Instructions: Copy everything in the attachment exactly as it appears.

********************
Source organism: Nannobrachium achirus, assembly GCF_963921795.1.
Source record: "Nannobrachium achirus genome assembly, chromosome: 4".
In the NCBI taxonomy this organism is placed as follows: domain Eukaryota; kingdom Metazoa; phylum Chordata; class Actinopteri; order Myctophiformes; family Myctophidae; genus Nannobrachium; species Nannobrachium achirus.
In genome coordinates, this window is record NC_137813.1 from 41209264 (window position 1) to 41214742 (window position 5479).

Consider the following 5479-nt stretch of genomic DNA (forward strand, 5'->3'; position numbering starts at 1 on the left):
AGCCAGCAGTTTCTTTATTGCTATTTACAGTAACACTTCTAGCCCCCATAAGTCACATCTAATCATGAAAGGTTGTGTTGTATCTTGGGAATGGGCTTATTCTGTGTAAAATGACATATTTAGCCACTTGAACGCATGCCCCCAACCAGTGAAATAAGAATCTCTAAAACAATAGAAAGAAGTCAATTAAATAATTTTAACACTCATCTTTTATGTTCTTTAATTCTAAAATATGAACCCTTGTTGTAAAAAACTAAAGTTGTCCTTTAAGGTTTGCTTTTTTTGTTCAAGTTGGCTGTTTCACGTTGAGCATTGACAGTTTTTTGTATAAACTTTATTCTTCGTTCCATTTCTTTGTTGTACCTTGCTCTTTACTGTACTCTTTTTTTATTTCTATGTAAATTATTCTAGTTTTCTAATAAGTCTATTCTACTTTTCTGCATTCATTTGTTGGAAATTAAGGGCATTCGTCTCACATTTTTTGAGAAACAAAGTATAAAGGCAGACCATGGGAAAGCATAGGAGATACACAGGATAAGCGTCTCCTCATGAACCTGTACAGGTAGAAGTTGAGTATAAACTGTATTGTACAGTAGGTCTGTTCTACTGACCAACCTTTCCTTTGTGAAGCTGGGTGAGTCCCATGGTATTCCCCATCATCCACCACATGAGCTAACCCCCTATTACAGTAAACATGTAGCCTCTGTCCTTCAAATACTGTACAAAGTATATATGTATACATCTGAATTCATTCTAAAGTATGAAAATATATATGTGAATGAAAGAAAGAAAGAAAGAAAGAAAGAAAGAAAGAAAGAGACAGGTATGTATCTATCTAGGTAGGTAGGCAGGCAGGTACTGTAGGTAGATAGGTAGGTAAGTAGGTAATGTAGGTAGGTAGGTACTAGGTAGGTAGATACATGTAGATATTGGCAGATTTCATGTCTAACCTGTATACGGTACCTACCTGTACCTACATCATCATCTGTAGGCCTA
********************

Source organism: Nannobrachium achirus, assembly GCF_963921795.1.
Source record: "Nannobrachium achirus genome assembly, chromosome: 4".
In the NCBI taxonomy this organism is placed as follows: domain Eukaryota; kingdom Metazoa; phylum Chordata; class Actinopteri; order Myctophiformes; family Myctophidae; genus Nannobrachium; species Nannobrachium achirus.
In genome coordinates, this window is record NC_137813.1 from 41209264 (window position 1) to 41214742 (window position 5479).

Consider the following 5479-nt stretch of genomic DNA (forward strand, 5'->3'; position numbering starts at 1 on the left):
AGCCAGCAGTTTCTTTATTGCTATTTACAGTAACACTTCTAGCCCCCATAAGTCACATCTAATCATGAAAGGTTGTGTTGTATCTTGGGAATGGGCTTATTCTGTGTAAAATGACATATTTAGCCACTTGAACGCATGCCCCCAACCAGTGAAATAAGAATCTCTAAAACAATAGAAAGAAGTCAATTAAATAATTTTAACACTCATCTTTTATGTTCTTTAATTCTAAAATATGAACCCTTGTTGTAAAAAACTAAAGTTGTCCTTTAAGGTTTGCTTTTTTTGTTCAAGTTGGCTGTTTCACGTTGAGCATTGACAGTTTTTTGTATAAACTTTATTCTTCGTTCCATTTCTTTGTTGTACCTTGCTCTTTACTGTACTCTTTTTTTATTTCTATGTAAATTATTCTAGTTTTCTAATAAGTCTATTCTACTTTTCTGCATTCATTTGTTGGAAATTAAGGGCATTCGTCTCACATTTTTTGAGAAACAAAGTATAAAGGCAGACCATGGGAAAGCATAGGAGATACACAGGATAAGCGTCTCCTCATGAACCTGTACAGGTAGAAGTTGAGTATAAACTGTATTGTACAGTAGGTCTGTTCTACTGACCAACCTTTCCTTTGTGAAGCTGGGTGAGTCCCATGGTATTCCCCATCATCCACCACATGAGCTAACCCCCTATTACAGTAAACATGTAGCCTCTGTCCTTCAAATACTGTACAAAGTATATATGTATACATCTGAATTCATTCTAAAGTATGAAAATATATATGTGAATGAAAGAAAGAAAGAAAGAAAGAAAGAAAGAAAGAAAGAGACAGGTATGTATCTATCTAGGTAGGTAGGCAGGCAGGTACTGTAGGTAGATAGGTAGGTAAGTAGGTAATGTAGGTAGGTAGGTACTAGGTAGGTAGATACATGTAGATATTGGCAGATTTCATGTCTAACCTGTATACGGTACCTACCTGTACCTACATCATCATCTGTAGGCCTA